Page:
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A black fly in mid-bite.

JANESVILLE

They’re like tiny vampires. They bite you and drink your blood, which gives them the energy to produce offspring.

Janesville residents have reported being attacked by the tiny insects in recent weeks. UW-Madison insect expert P.J. Liesch said from the description, they’re most likely black flies.

“I noticed them because they were buzzing around my head, but I didn’t realize they were biting me until later,” said Ann Fiore, a Gazette employee.

Fiore estimates she was bitten 15 to 20 times on the face and neck, even though she put a sweater over her head to keep them away.

Marcia Merrick of Janesville said she was working in the garden Sunday, came indoors and ran her hand through her hair and felt a sticky substance. It was her blood.

The bites began to itch and turned into a big, hard welt, she said.

“It’s still itching today, and it’s just starting to go down,” Merrick said Thursday.

“They started itching that night and swelling a little,” Fiore said. “I cleaned off the dried blood with alcohol. The next day, my left eye was almost completely swollen shut, and my neck was puffy and on fire.”

Fiore applied Benadryl cream and alcohol and tried cold compresses, “but it was four days before I looked normal again.”

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Gazette employee Ann Fiore shared this photo of herself when she was suffering the effects of multiple black fly bites last week.

Liesch recommends anti-itch creams, and if people are concerned, they should talk to their doctor.

A friend told Merrick she took her dog to a veterinarian for suspected ringworm, but the ailment turned out to be black fly bites. The vet told the friend that lots of dogs had been brought in with the same problem.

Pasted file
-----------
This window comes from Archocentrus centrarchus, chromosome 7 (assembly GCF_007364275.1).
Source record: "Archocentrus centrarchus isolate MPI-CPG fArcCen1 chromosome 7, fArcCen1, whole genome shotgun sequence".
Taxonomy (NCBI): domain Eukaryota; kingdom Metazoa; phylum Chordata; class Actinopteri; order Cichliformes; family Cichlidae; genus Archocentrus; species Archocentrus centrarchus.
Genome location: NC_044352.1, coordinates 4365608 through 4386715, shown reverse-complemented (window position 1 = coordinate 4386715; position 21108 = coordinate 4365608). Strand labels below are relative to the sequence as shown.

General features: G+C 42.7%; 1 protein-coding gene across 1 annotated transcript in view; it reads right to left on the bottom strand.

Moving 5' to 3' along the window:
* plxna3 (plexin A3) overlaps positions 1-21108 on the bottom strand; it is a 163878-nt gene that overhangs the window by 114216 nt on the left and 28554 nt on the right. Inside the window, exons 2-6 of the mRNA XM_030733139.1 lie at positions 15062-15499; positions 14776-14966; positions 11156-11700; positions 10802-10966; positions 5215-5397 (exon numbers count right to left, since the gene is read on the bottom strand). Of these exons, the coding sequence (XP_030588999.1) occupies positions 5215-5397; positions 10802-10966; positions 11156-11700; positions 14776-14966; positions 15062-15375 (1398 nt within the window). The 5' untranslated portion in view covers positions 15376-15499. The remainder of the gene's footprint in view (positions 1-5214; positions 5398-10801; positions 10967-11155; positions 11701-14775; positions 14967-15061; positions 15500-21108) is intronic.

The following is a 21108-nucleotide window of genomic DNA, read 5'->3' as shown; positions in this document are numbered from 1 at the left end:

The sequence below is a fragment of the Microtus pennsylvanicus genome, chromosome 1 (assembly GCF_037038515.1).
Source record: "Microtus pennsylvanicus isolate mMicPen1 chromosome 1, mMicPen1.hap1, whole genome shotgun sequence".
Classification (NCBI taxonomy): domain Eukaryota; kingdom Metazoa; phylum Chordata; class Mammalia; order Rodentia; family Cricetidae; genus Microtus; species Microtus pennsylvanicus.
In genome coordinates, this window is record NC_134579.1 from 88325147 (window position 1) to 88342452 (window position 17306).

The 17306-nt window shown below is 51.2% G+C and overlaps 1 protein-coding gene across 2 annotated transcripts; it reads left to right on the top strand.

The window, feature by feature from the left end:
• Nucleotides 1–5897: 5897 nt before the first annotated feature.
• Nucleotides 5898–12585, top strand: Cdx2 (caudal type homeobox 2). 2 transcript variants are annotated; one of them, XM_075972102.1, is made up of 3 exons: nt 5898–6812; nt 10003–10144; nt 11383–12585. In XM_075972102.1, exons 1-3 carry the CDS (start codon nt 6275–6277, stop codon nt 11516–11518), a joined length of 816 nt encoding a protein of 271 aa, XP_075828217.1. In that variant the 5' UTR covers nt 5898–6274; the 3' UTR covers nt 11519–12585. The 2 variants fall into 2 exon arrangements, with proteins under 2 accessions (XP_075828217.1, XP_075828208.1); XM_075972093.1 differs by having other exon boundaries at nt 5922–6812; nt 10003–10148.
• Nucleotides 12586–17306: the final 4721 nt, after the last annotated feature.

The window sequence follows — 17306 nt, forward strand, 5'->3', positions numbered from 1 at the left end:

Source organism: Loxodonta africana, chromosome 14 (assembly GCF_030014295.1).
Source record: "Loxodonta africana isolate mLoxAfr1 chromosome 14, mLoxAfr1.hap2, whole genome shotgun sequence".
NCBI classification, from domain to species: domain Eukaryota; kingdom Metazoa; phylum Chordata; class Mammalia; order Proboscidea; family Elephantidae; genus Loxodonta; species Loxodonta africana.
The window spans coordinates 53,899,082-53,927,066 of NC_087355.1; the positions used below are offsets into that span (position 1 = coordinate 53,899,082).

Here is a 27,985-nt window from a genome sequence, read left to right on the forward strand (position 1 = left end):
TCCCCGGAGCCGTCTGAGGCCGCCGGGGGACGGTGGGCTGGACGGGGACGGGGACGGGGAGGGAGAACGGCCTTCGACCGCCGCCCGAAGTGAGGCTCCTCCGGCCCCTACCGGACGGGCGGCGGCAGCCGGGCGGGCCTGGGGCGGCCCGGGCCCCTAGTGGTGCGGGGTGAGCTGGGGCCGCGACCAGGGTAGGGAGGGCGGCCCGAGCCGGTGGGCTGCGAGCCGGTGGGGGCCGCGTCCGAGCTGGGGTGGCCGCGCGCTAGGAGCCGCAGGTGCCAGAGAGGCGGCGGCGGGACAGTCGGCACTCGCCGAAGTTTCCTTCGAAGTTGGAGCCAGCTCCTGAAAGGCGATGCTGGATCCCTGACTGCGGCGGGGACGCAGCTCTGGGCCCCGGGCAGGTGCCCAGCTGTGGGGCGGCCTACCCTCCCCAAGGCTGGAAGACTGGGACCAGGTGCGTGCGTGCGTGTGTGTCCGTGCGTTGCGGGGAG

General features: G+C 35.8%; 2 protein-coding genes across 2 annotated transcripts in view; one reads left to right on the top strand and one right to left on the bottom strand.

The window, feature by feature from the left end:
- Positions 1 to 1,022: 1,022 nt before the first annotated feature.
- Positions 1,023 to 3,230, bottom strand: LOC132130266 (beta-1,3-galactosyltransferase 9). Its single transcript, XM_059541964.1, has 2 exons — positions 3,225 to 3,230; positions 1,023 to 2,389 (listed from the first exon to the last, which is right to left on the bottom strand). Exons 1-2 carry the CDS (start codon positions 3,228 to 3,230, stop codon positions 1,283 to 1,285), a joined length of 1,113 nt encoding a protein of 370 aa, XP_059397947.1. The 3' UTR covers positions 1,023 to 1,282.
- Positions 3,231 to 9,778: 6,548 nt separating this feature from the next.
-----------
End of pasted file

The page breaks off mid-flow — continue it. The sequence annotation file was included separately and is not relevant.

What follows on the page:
“For their small size, they (the flies) really do pack a punch,” Liesch said.

Sometimes, bites can enlarge lymph nodes. The flies can bother livestock, making them run around rather than eating, which can mean weight loss, anemia and less milk production in cows.

It’s normal for people to notice the flies but not realize they’ve been bitten, Liesch said. That’s because the flies inject an anesthetic.

They also send an anti-coagulant into the skin of the human or animal, which keeps the blood flowing.

“They’re very fond of the neck and hairline and locations like that,” Liesch said.

Liesch said he has received quite a few calls about the flies from all over the state this year.

While the flies are most often found near big rivers, they can be blown as far as 10 miles from the waters where they hatch, Liesch said.

Black flies lay their eggs in moving water. Larvae hatch and feast on organic material in the water before becoming flies. Once they take wing, they are active for a few weeks, Liesch said.

“Things will get better. There’s always a possibility that when one species is wrapping things up that another species will emerge,” Liesch said, but black flies normally go away by July.

Liesch said Wisconsin is home to more than 30 types of black flies, but only a few will bite humans.

Liesch recommends long sleeves and pants, which flies can’t penetrate. Mosquito netting also helps, especially for people outside for longer periods of time in warmer weather.

People relaxing on a deck can get relief from fans because the tiny flies can’t fly against fast-moving air.

Mosquito repellents help sometimes but sometimes don’t, Liesch said.

Fiore’s advice: “If you see tiny flies around you and you’re not wearing insect repellent, go inside.”

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